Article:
transportation may be willing to accept the outlays for blast-resistant containers, electronic tamperproof seals, and real-time recording of shipment manifests if they facilitate the general movement of cargo and better secure it against theft and loss.18

It will also be important to recognize that certain security approaches are practical and acceptable under some circumstances and impractical and unacceptable under others. For example, in the wake of the September 11 attacks, airline passengers have demonstrated a willingness to endure time-consuming and invasive security procedures. For many travelers, airline trips are long any-way and not a daily occurrence, and extra time can thus be spared for additional security measures. To be sure, similar inconveniences would not be so well tolerated by passengers in the more time-sensitive modes used for daily commuting, and air travelers’ impatience with burdensome security procedures can be expected to grow over time, especially if the public views security procedures as more symbolic than substantive.

The advent of effective security initiatives therefore depends not only on good research pertaining to transportation operations but also on an understanding of human factors. Such insight is needed for everything from designing airport security checkpoints that are more efficient and less error-prone to developing means of deterring terrorists through the aforementioned “curtains of mystery.” Indeed, human factors are integral to all security initiatives, whether they entail technologies, procedures, or organizational structures.

It is especially important that the role of people in operations and security not be determined by default, simply on the basis of what technology promises, but rather as a result of systematic evaluations of human strengths and weaknesses that can be complemented by and supplemented by technology. Human strengths, such as sensitivity to context and pattern recognition, may be difficult or unnecessary to replicate. Indeed, it may turn out that some technologies do not hold promise because they are inferior to, or incompatible with, the performance of human users—for instance, they might interfere with the performance of flight crews, bus drivers, or screeners.19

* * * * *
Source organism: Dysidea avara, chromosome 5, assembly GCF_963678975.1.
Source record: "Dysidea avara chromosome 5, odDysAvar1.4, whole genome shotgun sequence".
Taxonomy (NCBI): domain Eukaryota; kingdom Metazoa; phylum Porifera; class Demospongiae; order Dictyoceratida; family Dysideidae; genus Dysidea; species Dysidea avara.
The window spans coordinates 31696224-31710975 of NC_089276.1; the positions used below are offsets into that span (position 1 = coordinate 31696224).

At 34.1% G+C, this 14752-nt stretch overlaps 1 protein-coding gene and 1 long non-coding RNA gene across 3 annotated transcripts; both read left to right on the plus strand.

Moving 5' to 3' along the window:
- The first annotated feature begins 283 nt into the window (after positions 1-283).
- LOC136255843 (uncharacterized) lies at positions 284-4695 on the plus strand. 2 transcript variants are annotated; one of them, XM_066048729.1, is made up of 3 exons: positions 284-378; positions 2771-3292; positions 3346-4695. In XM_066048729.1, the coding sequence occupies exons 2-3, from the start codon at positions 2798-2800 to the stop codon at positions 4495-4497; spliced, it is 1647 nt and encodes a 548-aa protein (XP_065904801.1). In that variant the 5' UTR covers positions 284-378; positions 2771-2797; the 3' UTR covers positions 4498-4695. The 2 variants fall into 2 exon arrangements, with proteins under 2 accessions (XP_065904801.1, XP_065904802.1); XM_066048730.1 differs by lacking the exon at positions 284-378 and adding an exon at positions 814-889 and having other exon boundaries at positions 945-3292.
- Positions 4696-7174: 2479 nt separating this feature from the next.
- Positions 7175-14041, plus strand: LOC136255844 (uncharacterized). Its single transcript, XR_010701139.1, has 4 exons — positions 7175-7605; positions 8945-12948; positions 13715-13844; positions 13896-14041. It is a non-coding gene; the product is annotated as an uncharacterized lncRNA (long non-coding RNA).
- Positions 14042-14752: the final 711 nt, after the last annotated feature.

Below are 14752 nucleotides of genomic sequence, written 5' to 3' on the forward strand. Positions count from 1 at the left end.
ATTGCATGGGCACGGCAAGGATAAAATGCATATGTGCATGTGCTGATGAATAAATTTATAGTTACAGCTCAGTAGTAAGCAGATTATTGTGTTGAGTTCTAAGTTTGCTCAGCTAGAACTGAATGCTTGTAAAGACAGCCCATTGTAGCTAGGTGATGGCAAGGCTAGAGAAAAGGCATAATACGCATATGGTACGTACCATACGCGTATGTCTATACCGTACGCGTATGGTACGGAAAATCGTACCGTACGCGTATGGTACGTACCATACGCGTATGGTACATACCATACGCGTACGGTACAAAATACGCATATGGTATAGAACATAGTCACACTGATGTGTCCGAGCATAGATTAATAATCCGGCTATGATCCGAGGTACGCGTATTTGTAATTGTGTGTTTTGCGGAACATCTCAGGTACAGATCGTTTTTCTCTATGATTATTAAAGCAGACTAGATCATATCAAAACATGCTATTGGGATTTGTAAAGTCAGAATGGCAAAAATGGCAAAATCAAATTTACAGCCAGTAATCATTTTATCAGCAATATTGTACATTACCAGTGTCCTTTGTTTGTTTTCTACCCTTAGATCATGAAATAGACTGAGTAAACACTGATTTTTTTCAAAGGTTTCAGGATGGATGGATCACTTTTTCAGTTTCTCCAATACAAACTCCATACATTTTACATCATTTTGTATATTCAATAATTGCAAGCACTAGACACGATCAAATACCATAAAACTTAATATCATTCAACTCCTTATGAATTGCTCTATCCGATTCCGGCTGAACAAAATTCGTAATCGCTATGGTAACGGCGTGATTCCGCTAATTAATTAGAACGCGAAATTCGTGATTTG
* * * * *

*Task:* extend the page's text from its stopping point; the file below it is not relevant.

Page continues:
Many other nontechnical issues also loom large in the development and deployment of effective security systems. Privacy and civil rights controversies, for example, dominate the debate over data mining and biometric technologies for passenger prescreening, identification, and surveillance—a debate that goes beyond the transportation sector, extending to other technology-based realms as well.20 Though technological advances will undoubtedly continue to offer many


See Badolato (2000) and Flynn (2000a, 2000b).


Prior experience with new technologies in aviation has shown the value of this approach, and the FAA is now committed to early integration of human factors in its acquisition programs.

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